While US and North Korean officials have traded verbal missiles in the past few days, China has been noticably quiet. However, that just changed as a prominent Chinese expert told The Nikkei that China likely will halt crude oil exports to North Korea should Pyongyang conduct its sixth nuclear test, signaling a tougher attitude by Beijing toward its rogue neighbor.
North Korea relies almost entirely on China for oil. The Asian giant shipped about 500,000 tons of crude to the North each year until 2013, according to the Chinese customs agency. Bilateral ties cooled that year after Pyongyang carried out its third nuclear test, and exports officially have remained at zero since 2014. But China is believed to still provide crude to North Korea off the books. A complete freeze would impact the North Korean economy.
A nuclear test or the launch of intercontinental ballistic missiles would violate United Nations Security Council resolutions, and China is certain to respond with additional sanctions, said Zhang Liangui, a professor at the Chinese Communist Party's Central Party School and noted authority on North Korea.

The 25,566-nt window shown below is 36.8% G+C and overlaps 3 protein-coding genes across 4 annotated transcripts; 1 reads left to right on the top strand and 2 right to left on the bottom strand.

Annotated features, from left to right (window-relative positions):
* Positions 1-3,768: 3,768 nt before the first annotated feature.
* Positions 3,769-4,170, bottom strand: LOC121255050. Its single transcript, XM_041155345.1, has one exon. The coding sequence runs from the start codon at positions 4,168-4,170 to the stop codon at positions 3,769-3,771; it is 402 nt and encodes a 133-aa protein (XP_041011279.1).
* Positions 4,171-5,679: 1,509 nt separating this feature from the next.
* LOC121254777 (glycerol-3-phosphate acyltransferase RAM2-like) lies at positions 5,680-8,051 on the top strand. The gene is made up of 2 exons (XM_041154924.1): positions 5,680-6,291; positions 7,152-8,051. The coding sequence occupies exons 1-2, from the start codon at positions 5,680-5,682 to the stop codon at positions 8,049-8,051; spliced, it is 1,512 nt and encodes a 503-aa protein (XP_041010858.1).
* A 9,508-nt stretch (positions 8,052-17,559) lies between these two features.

The option to cut off the North's crude supply will be put on the table, Zhang said, while stressing that the Chinese government will ultimately decide its course of action.
Diplomatic sources have also suggested a halt to crude exports and financial exchanges. The Global Times, an affiliate of Communist Party mouthpiece People's Daily, recently published editorials arguing that North Korea's nuclear experiments must be stopped, and that China should make clear that it will cut off crude exports in response to further tests.
However, even if China says it has stopped all crude exports to North Korea, such a claim cannot not be verified, given that past shipments have not been reflected in official data. Some also argue that it is technologically difficult to completely shut off the pipeline between China and the North. It remains unclear just how serious Beijing has become toward handling Pyongyang's threat.